While plaintiff prevailed in this litigation by receiving a summary judgment, subsequent to the entry of that judgment, extensive legal services were performed in connection with a trial which failed to alter the legal relationship between the parties. . . . Because plaintiff only partially prevailed, City objects to award of attorney's fees after the award of summary judgment in the amount of $ 45,025 relating to all trial work.
That objection was based on its contention that the efforts of Willis' lawyers could be carved up into slices based on the different stages of the litigation involved. Ultimately City backed away from its original partial approval, relying on Estate of Farrar v. Cain, 941 F.2d 1311 (5th Cir. 1991) to object to any fee award at all.
Application of the Relevant Standards
In light of the manner in which counsel have distilled the issues so that this case poses only narrow areas of controversy, this Court need not go through the primer on fee award principles that is so often necessary in the judicial treatment of Section 1988 cases. Apart from City's Farrar-inspired opposition to the award of even $ 1 in fees, it is necessary only to focus on its contention that plaintiff failed completely on the only issue at trial against City and hence was not a "prevailing party" under Section 1988.
It takes only a brief analysis to recognize the legal poverty of that argument. When this Court granted summary judgment in Willis' favor as to liability on one of his claims (the only one on which he ultimately prevailed, and the only one for which his appointed counsel have therefore sought a fee award--they have leaned over backward to separate out and exclude all time devoted to the rest of the case), he had nothing that he could enforce. There was no judgment in his favor. Quite apart from the possibility that this Court might change its view before the time for such a final judgment would actually arrive,
Willis and his counsel had to proceed to trial in order to obtain any enforceable relief. If City wanted to stop the bleeding--to avoid any further accrual of liability for fees--it could have made a Fed. R. Civ. P. ("Rule") 68 offer (as was done in Marek v. Chesny, 473 U.S. 1, 87 L. Ed. 2d 1 , 105 S. Ct. 3012 (1985), ultimately upholding the decision on that score by this Court, 547 F. Supp. 542, 545-48 (N.D. Ill. 1982), after it had been reversed in that respect by our Court of Appeals, 720 F.2d 474 (7th Cir. 1983)).
To be sure, any such Rule 68 offer carries the "risk" that it may be accepted--and that acceptance would have meant City's giving up its right to appeal this Court's ruling of liability.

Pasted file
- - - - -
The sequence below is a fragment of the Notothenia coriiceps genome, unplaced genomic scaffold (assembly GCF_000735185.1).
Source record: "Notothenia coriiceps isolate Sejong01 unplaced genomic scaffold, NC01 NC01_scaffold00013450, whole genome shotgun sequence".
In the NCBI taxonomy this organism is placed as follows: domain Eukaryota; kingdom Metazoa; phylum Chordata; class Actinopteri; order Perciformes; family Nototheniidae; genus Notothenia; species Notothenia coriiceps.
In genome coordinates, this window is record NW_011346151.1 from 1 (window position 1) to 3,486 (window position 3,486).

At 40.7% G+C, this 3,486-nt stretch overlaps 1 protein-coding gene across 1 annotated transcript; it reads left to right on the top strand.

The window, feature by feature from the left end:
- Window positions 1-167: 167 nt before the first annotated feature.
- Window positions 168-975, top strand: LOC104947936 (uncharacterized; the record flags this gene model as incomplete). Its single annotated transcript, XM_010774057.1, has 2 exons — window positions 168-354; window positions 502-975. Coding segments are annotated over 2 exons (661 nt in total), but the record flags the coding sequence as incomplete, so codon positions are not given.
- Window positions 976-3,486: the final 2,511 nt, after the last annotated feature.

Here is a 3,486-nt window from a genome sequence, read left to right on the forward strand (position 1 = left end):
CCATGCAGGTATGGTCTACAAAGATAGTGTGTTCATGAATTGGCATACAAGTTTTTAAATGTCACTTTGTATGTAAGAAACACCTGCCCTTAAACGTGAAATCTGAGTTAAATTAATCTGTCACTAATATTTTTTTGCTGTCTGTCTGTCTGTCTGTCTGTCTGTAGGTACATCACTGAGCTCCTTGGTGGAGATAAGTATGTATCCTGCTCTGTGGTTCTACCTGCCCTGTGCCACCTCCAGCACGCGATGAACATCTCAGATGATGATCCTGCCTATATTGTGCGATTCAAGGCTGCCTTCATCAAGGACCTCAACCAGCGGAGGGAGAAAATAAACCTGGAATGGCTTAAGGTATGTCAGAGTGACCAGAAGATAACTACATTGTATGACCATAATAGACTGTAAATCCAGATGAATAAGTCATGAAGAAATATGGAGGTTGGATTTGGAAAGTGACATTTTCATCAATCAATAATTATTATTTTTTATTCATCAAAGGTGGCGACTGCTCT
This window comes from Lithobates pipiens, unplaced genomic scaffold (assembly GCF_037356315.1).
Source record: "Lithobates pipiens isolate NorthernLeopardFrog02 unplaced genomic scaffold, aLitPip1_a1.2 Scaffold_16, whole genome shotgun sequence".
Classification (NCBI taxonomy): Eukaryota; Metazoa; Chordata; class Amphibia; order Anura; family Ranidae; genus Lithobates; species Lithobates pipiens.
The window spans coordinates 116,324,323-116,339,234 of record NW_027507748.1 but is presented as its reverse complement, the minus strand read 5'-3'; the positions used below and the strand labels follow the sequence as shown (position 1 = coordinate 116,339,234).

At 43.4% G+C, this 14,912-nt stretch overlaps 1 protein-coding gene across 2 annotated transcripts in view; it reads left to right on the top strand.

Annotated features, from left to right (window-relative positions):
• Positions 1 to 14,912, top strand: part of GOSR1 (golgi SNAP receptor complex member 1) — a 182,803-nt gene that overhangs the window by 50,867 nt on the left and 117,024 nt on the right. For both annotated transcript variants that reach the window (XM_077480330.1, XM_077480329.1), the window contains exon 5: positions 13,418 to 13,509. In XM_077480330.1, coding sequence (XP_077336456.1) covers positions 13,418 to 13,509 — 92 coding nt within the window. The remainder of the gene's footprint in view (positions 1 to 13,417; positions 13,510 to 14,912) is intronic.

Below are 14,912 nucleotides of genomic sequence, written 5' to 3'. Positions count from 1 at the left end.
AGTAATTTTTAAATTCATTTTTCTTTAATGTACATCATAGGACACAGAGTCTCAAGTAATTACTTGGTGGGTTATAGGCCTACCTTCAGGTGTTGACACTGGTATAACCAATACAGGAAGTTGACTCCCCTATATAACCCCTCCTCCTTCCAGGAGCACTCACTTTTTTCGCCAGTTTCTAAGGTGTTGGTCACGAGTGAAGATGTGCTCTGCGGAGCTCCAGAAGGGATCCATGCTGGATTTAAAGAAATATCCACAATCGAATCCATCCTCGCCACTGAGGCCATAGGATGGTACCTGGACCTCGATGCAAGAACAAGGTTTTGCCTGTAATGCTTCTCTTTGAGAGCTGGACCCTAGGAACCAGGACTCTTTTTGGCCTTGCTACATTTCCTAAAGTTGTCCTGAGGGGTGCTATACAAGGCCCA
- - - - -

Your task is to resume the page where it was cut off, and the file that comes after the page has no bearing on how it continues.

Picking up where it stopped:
But having chosen not to make any such offer, and thus having forced Willis to go the full trial route before he could become a "prevailing party" in the legal sense, City cannot in good conscience make an argument that the services that it now disputes were not an essential and integral part of Willis' attainment of such "prevailing party" status.
City can invoke only a distorted reading of the controlling cases-- Hensley v. Eckerhart, 461 U.S. 424, 76 L. Ed. 2d 40 , 103 S. Ct. 1933 (1983) and Texas State Teachers Ass'n v. Garland Independent School Dist., 489 U.S. 782, 103 L. Ed. 2d 866 , 109 S. Ct. 1486 (1989)--in support of its insupportable position. Those cases' references (1) to cutting away the time spent on unsuccessful discrete claims from a Section 1988 fee award (Hensley) and (2) to requiring a change in the legal relationship of the parties as a precondition to prevailing party status (Garland) cannot reasonably be made to do the job for City. Nor is City assisted at all by its citation to this Court's opinion in Levka v. City of Chicago, 605 F. Supp. 197, 199 (N.D. Ill. 1985), which is also wholly beside the mark, entirely inapplicable to the situation that was presented in this case.
That leaves only Farrar, on which City originally relied for its untenable bifurcated approach and on which it now relies for its argument that Willis' Petition should be denied in its entirety. That is indeed an accurate reading of Farrar--but this Court will leave that maverick decision back in Texas, where it came from and where it belongs. Farrar, 941 F.2d at 1316 acknowledges that it stands alone for its position, in conflict with fully six other Courts of Appeals including our own.
No one in the position of this Court can responsibly accept Farrar's invitation.
City's all-out war on Willis' Petition is rejected. Its effort to carve the Petition into segments is also unpersuasive. This Court approves the Petition in its entirety, including the adjustment for delay by applying the weighted prime rate of interest to the lawyers' and paralegals' historical hourly rates (see Fleming v. County of Kane, 898 F.2d 553, 564-65 (7th Cir. 1990) and the Appendix to this Court's opinion in Lippo v. Mobil Oil Corp., 692 F. Supp. 826, 838-43 (N.D. Ill. 1988)).